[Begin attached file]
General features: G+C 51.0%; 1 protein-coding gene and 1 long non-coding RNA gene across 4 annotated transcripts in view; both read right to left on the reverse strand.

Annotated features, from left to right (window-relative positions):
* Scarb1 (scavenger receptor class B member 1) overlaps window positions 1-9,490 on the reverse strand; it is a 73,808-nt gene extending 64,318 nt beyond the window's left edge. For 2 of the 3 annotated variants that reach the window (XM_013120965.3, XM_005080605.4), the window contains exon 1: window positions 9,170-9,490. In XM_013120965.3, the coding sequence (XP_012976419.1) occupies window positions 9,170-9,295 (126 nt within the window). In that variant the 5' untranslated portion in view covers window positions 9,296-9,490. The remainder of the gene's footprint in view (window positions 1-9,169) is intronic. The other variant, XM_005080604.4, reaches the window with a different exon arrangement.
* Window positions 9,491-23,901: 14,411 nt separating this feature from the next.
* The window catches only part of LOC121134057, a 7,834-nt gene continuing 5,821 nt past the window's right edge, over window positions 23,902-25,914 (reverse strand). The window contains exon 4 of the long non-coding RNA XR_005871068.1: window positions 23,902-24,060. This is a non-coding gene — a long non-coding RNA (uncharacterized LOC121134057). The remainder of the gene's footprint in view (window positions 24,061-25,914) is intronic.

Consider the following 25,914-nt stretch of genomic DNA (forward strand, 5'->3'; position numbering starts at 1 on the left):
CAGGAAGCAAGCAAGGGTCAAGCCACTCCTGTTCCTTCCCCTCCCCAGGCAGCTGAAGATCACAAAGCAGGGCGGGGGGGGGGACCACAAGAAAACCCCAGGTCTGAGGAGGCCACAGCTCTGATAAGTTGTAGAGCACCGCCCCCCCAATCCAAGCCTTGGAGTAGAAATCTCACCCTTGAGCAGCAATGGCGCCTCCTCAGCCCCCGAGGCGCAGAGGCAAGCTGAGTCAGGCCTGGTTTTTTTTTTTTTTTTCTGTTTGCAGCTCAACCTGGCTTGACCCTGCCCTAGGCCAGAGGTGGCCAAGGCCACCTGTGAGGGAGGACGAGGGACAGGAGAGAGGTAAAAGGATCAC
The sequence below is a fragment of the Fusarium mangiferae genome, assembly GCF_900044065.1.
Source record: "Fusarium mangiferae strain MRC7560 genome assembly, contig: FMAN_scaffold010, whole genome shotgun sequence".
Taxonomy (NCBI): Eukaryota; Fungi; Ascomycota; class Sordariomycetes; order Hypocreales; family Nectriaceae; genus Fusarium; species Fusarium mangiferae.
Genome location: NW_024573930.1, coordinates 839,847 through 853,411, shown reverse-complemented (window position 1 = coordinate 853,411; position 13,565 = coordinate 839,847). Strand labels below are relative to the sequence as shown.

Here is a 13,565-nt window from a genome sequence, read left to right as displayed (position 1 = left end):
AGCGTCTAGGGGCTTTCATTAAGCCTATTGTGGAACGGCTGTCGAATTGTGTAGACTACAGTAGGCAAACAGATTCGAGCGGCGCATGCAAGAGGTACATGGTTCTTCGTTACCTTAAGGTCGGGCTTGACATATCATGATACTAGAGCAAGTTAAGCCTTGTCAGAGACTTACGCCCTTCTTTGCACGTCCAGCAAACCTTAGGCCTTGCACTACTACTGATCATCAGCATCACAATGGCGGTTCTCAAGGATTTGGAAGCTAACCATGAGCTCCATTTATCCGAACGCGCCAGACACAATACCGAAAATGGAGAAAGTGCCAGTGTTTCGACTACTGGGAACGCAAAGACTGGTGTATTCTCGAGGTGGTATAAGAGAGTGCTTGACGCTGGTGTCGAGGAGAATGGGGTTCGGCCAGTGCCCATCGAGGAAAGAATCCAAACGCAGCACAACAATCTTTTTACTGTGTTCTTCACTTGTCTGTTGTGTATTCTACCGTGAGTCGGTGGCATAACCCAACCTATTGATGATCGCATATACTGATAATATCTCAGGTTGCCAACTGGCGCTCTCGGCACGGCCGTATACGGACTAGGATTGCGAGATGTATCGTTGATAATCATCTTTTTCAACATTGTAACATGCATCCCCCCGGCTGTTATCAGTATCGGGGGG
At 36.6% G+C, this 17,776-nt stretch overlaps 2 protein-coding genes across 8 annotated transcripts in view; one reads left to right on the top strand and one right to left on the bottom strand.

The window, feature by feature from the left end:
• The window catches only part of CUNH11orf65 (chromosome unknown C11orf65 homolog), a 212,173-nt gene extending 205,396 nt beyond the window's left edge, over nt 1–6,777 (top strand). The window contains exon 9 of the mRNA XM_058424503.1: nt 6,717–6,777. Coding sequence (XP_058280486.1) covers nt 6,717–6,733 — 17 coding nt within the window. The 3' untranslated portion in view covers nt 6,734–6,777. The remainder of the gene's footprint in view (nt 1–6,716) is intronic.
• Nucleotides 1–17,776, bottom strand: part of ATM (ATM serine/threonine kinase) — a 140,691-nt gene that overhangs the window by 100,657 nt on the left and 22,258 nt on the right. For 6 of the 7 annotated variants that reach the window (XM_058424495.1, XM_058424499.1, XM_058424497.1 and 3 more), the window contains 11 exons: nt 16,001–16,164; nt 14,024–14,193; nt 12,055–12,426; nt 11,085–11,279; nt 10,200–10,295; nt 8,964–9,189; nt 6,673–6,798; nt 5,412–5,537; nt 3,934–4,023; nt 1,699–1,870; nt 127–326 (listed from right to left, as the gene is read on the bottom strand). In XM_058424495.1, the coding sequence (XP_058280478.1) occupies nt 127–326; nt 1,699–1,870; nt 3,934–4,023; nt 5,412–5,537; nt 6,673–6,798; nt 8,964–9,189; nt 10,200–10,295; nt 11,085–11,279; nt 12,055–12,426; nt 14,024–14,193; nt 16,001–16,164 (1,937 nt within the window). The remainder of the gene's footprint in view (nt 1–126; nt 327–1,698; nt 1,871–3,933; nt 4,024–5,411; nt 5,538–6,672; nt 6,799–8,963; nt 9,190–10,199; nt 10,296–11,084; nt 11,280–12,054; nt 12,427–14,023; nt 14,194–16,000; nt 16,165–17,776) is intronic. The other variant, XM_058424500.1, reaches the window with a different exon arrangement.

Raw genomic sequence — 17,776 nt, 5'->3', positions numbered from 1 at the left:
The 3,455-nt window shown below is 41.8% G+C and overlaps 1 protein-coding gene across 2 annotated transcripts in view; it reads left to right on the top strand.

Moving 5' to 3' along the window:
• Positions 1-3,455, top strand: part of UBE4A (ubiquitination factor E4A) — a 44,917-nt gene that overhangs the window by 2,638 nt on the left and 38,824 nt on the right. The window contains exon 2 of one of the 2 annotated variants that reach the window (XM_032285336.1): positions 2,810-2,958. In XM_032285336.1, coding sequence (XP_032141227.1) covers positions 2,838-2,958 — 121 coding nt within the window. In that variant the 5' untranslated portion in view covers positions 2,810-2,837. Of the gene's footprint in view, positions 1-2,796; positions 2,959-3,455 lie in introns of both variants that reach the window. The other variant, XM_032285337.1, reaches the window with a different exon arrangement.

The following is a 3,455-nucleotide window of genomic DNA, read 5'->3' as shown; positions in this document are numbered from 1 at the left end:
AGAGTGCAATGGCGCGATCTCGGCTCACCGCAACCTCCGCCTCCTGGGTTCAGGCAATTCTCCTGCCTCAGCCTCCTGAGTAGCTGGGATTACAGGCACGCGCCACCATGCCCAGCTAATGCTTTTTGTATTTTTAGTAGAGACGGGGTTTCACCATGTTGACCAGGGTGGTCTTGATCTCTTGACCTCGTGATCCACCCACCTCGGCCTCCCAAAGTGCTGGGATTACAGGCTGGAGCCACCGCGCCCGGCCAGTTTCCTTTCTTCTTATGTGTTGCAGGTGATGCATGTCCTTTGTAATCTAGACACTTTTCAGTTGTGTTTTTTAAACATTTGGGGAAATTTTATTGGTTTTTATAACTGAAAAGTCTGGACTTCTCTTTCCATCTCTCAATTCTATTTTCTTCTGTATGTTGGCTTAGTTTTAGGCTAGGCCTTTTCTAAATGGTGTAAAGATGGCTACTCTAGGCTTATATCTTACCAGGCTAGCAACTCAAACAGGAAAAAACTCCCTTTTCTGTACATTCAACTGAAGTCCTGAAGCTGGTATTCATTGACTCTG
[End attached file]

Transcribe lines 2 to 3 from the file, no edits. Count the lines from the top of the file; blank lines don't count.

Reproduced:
Annotated features, from left to right (window-relative positions):
* Scarb1 (scavenger receptor class B member 1) overlaps window positions 1-9,490 on the reverse strand; it is a 73,808-nt gene extending 64,318 nt beyond the window's left edge. For 2 of the 3 annotated variants that reach the window (XM_013120965.3, XM_005080605.4), the window contains exon 1: window positions 9,170-9,490. In XM_013120965.3, the coding sequence (XP_012976419.1) occupies window positions 9,170-9,295 (126 nt within the window). In that variant the 5' untranslated portion in view covers window positions 9,296-9,490. The remainder of the gene's footprint in view (window positions 1-9,169) is intronic. The other variant, XM_005080604.4, reaches the window with a different exon arrangement.